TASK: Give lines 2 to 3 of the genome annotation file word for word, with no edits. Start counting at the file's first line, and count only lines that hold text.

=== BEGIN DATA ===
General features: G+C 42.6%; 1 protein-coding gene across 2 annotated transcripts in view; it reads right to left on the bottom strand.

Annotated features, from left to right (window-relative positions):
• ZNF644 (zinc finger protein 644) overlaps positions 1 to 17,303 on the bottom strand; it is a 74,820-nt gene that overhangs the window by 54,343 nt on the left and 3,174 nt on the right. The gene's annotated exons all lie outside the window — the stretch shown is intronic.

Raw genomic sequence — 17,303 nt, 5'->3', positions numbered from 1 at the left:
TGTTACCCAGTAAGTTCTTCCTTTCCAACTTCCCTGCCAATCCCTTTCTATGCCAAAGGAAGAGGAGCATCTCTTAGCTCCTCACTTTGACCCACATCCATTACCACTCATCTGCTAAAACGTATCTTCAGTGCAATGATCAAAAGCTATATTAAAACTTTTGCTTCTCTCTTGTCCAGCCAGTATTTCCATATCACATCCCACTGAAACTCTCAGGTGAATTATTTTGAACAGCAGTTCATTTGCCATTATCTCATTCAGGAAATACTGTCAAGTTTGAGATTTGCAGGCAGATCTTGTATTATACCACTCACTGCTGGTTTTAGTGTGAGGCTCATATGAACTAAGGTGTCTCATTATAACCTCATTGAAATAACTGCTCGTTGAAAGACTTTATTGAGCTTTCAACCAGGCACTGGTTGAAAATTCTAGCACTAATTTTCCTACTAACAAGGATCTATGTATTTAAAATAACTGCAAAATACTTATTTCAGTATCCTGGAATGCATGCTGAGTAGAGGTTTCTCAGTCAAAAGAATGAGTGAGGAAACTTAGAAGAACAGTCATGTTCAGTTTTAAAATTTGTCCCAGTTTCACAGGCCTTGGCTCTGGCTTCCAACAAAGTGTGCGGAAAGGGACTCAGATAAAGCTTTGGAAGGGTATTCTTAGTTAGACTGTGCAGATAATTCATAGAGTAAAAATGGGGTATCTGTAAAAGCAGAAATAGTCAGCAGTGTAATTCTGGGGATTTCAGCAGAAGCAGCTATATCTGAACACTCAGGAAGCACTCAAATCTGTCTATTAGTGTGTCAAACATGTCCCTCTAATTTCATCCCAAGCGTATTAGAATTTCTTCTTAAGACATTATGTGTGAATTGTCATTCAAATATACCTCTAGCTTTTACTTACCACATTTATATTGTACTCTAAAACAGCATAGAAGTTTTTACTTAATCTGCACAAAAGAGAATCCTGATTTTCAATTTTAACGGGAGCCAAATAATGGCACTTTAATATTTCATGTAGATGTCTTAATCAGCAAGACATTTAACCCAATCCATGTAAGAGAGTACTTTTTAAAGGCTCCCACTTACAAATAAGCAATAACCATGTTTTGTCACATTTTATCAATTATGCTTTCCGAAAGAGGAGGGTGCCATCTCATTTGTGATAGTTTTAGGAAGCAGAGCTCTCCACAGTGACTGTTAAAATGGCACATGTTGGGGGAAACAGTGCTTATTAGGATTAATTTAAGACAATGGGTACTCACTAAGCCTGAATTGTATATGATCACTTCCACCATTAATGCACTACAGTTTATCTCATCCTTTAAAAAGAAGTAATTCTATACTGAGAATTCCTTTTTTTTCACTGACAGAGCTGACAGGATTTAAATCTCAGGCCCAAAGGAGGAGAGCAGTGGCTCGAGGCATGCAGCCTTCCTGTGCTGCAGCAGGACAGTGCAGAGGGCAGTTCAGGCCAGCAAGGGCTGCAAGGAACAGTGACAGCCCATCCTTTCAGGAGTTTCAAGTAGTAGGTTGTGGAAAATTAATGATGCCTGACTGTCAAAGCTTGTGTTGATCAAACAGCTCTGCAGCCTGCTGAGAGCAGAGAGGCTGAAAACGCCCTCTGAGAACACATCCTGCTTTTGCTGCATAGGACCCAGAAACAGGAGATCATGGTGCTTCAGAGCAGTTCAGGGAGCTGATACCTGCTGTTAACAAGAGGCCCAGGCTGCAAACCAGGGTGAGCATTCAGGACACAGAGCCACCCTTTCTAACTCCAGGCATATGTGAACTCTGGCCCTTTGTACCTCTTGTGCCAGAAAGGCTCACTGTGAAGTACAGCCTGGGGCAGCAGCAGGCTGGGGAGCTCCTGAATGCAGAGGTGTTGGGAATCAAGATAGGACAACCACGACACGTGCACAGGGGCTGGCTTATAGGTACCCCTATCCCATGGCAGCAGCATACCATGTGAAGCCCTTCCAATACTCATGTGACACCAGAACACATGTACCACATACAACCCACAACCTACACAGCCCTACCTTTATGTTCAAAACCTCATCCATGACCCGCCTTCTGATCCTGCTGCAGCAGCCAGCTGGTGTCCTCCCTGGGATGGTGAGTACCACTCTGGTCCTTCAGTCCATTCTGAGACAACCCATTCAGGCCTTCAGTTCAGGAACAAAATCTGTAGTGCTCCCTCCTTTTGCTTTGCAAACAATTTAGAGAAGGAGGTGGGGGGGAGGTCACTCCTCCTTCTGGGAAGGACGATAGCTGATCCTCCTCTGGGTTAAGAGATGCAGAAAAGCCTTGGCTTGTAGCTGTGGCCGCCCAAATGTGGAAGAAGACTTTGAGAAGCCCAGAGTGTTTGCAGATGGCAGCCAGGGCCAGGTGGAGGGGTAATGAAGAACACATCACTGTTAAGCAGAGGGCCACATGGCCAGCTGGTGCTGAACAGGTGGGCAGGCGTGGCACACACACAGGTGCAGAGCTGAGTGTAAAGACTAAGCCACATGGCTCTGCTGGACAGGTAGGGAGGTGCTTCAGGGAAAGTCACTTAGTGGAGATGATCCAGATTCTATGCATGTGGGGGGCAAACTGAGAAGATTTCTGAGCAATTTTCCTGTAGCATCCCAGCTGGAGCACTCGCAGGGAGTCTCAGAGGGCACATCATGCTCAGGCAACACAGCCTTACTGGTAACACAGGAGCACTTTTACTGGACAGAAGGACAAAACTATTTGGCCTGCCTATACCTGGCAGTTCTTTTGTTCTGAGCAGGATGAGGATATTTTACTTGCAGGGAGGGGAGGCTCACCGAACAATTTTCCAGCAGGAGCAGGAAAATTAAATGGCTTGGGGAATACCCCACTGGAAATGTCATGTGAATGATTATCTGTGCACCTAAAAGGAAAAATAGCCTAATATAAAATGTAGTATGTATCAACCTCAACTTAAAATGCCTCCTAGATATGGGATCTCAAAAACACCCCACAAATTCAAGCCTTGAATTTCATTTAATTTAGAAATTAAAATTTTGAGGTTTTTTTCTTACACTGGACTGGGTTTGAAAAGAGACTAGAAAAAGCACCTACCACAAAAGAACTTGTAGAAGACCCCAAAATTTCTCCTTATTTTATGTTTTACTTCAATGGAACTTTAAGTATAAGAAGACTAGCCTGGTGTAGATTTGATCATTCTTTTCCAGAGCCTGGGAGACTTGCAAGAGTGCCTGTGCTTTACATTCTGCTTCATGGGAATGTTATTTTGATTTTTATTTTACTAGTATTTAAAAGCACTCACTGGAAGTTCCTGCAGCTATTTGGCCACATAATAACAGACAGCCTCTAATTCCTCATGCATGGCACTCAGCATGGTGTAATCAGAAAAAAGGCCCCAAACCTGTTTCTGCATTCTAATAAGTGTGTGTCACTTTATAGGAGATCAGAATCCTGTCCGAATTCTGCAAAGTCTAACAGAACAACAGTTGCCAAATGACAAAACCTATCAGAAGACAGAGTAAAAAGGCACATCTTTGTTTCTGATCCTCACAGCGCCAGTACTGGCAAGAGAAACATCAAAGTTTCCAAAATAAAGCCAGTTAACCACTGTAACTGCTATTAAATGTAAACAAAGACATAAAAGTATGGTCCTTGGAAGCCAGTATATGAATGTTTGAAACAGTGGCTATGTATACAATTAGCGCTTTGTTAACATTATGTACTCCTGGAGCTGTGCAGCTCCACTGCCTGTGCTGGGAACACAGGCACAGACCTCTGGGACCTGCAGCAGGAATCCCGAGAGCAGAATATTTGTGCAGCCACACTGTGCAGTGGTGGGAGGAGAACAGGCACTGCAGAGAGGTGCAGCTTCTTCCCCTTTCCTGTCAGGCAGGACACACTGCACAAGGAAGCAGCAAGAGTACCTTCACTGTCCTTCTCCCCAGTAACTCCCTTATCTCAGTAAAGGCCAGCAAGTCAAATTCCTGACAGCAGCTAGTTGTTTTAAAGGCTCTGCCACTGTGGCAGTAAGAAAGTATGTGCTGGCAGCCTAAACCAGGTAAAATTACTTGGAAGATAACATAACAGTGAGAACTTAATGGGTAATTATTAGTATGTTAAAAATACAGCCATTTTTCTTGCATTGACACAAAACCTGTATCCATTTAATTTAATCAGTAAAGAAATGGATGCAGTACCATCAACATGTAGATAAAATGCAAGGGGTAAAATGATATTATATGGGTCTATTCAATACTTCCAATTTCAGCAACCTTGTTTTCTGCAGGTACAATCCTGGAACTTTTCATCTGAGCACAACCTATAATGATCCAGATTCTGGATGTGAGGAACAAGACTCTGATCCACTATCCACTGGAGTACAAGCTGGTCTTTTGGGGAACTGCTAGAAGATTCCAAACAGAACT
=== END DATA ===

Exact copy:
Annotated features, from left to right (window-relative positions):
• ZNF644 (zinc finger protein 644) overlaps positions 1 to 17,303 on the bottom strand; it is a 74,820-nt gene that overhangs the window by 54,343 nt on the left and 3,174 nt on the right. The gene's annotated exons all lie outside the window — the stretch shown is intronic.